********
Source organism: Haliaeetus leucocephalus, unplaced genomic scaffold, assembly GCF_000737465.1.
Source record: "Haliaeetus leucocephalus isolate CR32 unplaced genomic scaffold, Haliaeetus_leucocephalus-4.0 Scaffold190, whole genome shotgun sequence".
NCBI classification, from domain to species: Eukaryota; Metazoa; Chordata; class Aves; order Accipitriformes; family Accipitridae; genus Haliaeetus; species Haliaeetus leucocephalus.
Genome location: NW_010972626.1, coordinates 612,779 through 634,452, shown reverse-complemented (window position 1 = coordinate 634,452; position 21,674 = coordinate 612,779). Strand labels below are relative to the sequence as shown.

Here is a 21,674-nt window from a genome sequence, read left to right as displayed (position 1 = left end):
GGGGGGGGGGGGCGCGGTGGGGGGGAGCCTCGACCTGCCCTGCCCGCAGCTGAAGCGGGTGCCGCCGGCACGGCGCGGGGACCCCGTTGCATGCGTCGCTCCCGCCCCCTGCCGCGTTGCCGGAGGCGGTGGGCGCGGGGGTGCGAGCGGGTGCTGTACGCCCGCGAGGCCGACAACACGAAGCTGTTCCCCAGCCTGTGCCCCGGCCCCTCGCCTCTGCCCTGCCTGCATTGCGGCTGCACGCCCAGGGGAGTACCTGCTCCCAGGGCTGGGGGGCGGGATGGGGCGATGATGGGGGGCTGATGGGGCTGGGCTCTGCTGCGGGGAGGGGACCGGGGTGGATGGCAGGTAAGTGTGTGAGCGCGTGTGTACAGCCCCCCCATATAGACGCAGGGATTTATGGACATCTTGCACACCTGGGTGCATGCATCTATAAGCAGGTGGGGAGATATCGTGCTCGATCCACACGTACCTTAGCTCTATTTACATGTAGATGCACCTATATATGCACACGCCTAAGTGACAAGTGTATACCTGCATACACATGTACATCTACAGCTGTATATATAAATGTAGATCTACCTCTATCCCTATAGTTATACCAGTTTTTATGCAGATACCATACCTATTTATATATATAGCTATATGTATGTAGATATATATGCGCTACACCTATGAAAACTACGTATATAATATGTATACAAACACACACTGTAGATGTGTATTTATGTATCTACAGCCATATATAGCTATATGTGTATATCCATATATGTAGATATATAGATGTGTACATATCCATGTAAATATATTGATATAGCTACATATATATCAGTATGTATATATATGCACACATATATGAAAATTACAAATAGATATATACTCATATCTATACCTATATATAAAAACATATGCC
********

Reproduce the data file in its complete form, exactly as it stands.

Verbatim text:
Source organism: Haliaeetus leucocephalus, unplaced genomic scaffold, assembly GCF_000737465.1.
Source record: "Haliaeetus leucocephalus isolate CR32 unplaced genomic scaffold, Haliaeetus_leucocephalus-4.0 Scaffold190, whole genome shotgun sequence".
NCBI classification, from domain to species: Eukaryota; Metazoa; Chordata; class Aves; order Accipitriformes; family Accipitridae; genus Haliaeetus; species Haliaeetus leucocephalus.
Genome location: NW_010972626.1, coordinates 612,779 through 634,452, shown reverse-complemented (window position 1 = coordinate 634,452; position 21,674 = coordinate 612,779). Strand labels below are relative to the sequence as shown.

Here is a 21,674-nt window from a genome sequence, read left to right as displayed (position 1 = left end):
GGGGGGGGGGGGCGCGGTGGGGGGGAGCCTCGACCTGCCCTGCCCGCAGCTGAAGCGGGTGCCGCCGGCACGGCGCGGGGACCCCGTTGCATGCGTCGCTCCCGCCCCCTGCCGCGTTGCCGGAGGCGGTGGGCGCGGGGGTGCGAGCGGGTGCTGTACGCCCGCGAGGCCGACAACACGAAGCTGTTCCCCAGCCTGTGCCCCGGCCCCTCGCCTCTGCCCTGCCTGCATTGCGGCTGCACGCCCAGGGGAGTACCTGCTCCCAGGGCTGGGGGGCGGGATGGGGCGATGATGGGGGGCTGATGGGGCTGGGCTCTGCTGCGGGGAGGGGACCGGGGTGGATGGCAGGTAAGTGTGTGAGCGCGTGTGTACAGCCCCCCCATATAGACGCAGGGATTTATGGACATCTTGCACACCTGGGTGCATGCATCTATAAGCAGGTGGGGAGATATCGTGCTCGATCCACACGTACCTTAGCTCTATTTACATGTAGATGCACCTATATATGCACACGCCTAAGTGACAAGTGTATACCTGCATACACATGTACATCTACAGCTGTATATATAAATGTAGATCTACCTCTATCCCTATAGTTATACCAGTTTTTATGCAGATACCATACCTATTTATATATATAGCTATATGTATGTAGATATATATGCGCTACACCTATGAAAACTACGTATATAATATGTATACAAACACACACTGTAGATGTGTATTTATGTATCTACAGCCATATATAGCTATATGTGTATATCCATATATGTAGATATATAGATGTGTACATATCCATGTAAATATATTGATATAGCTACATATATATCAGTATGTATATATATGCACACATATATGAAAATTACAAATAGATATATACTCATATCTATACCTATATATAAAAACATATGCC